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Trump uses an executive order to slash federal regulations

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In an effort to help spur an economic rebound, President Donald Trump signed an executive order on May 19 allowing federal agencies to cut or eliminate what Trump has labeled as unnecessary regulations. More than 600 regulations will be reviewed, including several related to the Department of Transportation (DOT).

The Federal Motor Carrier Safety Administration (FMCSA) has already modified hours-of-service (HOS) rules for truckers carrying essential supplies. The new rules have been extended until June 14. 

Addressing DOT Secretary Elaine Chao, Trump said, “Elaine, you can do things that no one would believe in your department. So good luck. I’m signing this, it gives you tremendous power to cut regulations.”

The order gives agencies wide power to identify regulations that can be suspended in order to fast track economic growth. Due to the coronavirus health emergency, the U.S. economy will contract approximately 40% in the second quarter and more than 35 million Americans have applied for unemployment benefits.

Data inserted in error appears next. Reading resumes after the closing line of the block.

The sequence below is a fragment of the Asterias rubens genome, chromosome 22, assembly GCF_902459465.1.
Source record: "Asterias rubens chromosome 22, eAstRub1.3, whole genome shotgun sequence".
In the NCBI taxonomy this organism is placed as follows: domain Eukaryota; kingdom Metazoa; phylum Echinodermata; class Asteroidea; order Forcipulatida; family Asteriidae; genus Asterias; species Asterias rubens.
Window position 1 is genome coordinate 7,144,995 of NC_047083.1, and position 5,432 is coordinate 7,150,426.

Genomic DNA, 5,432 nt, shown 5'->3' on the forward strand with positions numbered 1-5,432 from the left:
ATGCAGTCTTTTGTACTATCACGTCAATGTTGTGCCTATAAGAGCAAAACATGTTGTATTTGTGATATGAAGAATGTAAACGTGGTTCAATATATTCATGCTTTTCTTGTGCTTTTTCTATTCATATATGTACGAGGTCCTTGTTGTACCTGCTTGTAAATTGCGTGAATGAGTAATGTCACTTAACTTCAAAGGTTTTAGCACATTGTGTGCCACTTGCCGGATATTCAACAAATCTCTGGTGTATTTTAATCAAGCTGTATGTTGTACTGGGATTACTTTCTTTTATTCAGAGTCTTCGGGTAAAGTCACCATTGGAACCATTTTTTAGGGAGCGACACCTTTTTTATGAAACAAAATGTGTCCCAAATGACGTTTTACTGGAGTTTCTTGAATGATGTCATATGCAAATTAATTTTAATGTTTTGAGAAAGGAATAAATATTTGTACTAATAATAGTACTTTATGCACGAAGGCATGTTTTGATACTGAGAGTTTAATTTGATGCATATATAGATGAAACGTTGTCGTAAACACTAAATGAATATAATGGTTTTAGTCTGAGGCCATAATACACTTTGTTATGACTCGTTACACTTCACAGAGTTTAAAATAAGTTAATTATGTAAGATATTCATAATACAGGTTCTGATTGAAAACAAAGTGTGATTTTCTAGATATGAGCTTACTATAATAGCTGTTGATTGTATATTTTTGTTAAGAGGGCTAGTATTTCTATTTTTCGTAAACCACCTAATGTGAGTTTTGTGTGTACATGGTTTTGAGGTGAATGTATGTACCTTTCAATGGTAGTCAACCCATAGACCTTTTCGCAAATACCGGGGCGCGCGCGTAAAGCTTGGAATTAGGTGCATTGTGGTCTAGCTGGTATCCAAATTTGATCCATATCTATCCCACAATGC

Trump said, “I’m directing agencies to review the hundreds of regulations we’ve already suspended in response to the virus and make these suspensions permanent where possible.”

Trump has made the cutting of regulations a cornerstone of his administration, directing Congress in 2017 to eliminate two regulations for every new regulation enacted by federal agencies.

Democrats and environmentalists criticized the executive order. They argue it will allow the industry to ignore the levels of pollution they put into the air and water. 

Brett Hartl, Government Affairs Director of the Center for Biological Diversity said the administration is “using the pandemic to slash life-saving protections for our air, water, and wildlife when these safeguards have never been more important.”

 

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